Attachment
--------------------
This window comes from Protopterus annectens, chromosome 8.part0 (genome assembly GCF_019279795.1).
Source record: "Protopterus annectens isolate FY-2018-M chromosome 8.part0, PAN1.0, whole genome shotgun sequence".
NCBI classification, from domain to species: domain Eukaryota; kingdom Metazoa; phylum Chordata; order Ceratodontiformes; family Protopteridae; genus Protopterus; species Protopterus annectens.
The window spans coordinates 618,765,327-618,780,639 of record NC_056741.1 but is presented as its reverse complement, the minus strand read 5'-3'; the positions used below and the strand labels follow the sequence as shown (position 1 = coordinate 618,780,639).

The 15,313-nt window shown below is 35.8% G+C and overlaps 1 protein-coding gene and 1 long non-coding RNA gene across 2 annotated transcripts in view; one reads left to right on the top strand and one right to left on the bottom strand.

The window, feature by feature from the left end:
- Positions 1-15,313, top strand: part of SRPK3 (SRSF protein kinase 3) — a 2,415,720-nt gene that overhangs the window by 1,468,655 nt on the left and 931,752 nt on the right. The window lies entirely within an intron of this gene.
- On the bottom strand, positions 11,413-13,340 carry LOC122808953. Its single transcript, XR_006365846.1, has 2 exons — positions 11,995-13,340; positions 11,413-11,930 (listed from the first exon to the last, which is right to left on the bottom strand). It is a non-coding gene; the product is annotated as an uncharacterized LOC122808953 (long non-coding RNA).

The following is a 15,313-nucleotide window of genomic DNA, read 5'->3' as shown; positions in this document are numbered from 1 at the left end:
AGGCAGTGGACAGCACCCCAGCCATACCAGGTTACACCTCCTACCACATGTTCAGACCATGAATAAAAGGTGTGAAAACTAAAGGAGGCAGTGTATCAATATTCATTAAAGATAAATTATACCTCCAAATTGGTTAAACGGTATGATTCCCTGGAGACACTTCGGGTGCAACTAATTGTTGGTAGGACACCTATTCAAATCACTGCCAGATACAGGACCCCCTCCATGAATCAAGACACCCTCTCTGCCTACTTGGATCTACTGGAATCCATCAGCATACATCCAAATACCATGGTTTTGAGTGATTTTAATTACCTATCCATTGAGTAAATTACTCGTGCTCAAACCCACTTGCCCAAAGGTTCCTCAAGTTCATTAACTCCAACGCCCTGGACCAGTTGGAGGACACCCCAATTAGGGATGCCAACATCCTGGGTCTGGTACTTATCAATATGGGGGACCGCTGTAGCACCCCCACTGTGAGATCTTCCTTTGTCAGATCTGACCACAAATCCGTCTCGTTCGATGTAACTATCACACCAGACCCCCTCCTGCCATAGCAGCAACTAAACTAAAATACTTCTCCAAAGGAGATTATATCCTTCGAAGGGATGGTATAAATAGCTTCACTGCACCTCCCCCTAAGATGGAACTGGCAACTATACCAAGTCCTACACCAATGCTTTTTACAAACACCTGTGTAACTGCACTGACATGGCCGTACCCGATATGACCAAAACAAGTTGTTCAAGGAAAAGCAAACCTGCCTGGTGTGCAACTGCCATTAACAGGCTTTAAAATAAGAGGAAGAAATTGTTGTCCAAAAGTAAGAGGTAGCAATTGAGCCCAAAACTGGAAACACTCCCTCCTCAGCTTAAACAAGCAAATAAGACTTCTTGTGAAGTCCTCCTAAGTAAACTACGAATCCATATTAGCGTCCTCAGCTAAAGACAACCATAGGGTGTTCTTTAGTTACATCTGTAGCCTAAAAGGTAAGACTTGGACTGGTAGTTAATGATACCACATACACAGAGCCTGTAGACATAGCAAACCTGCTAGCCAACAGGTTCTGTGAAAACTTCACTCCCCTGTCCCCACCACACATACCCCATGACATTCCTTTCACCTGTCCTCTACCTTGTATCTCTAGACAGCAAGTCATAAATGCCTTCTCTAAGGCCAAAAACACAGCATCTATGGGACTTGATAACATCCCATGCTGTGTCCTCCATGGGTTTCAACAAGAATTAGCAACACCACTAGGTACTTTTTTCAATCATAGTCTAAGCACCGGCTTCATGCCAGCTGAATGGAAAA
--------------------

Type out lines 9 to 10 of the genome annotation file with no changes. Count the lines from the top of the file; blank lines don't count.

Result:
The following is a 15,313-nucleotide window of genomic DNA, read 5'->3' as shown; positions in this document are numbered from 1 at the left end:
AGGCAGTGGACAGCACCCCAGCCATACCAGGTTACACCTCCTACCACATGTTCAGACCATGAATAAAAGGTGTGAAAACTAAAGGAGGCAGTGTATCAATATTCATTAAAGATAAATTATACCTCCAAATTGGTTAAACGGTATGATTCCCTGGAGACACTTCGGGTGCAACTAATTGTTGGTAGGACACCTATTCAAATCACTGCCAGATACAGGACCCCCTCCATGAATCAAGACACCCTCTCTGCCTACTTGGATCTACTGGAATCCATCAGCATACATCCAAATACCATGGTTTTGAGTGATTTTAATTACCTATCCATTGAGTAAATTACTCGTGCTCAAACCCACTTGCCCAAAGGTTCCTCAAGTTCATTAACTCCAACGCCCTGGACCAGTTGGAGGACACCCCAATTAGGGATGCCAACATCCTGGGTCTGGTACTTATCAATATGGGGGACCGCTGTAGCACCCCCACTGTGAGATCTTCCTTTGTCAGATCTGACCACAAATCCGTCTCGTTCGATGTAACTATCACACCAGACCCCCTCCTGCCATAGCAGCAACTAAACTAAAATACTTCTCCAAAGGAGATTATATCCTTCGAAGGGATGGTATAAATAGCTTCACTGCACCTCCCCCTAAGATGGAACTGGCAACTATACCAAGTCCTACACCAATGCTTTTTACAAACACCTGTGTAACTGCACTGACATGGCCGTACCCGATATGACCAAAACAAGTTGTTCAAGGAAAAGCAAACCTGCCTGGTGTGCAACTGCCATTAACAGGCTTTAAAATAAGAGGAAGAAATTGTTGTCCAAAAGTAAGAGGTAGCAATTGAGCCCAAAACTGGAAACACTCCCTCCTCAGCTTAAACAAGCAAATAAGACTTCTTGTGAAGTCCTCCTAAGTAAACTACGAATCCATATTAGCGTCCTCAGCTAAAGACAACCATAGGGTGTTCTTTAGTTACATCTGTAGCCTAAAAGGTAAGACTTGGACTGGTAGTTAATGATACCACATACACAGAGCCTGTAGACATAGCAAACCTGCTAGCCAACAGGTTCTGTGAAAACTTCACTCCCCTGTCCCCACCACACATACCCCATGACATTCCTTTCACCTGTCCTCTACCTTGTATCTCTAGACAGCAAGTCATAAATGCCTTCTCTAAGGCCAAAAACACAGCATCTATGGGACTTGATAACATCCCATGCTGTGTCCTCCATGGGTTTCAACAAGAATTAGCAACACCACTAGGTACTTTTTTCAATCATAGTCTAAGCACCGGCTTCATGCCAGCTGAATGGAAAA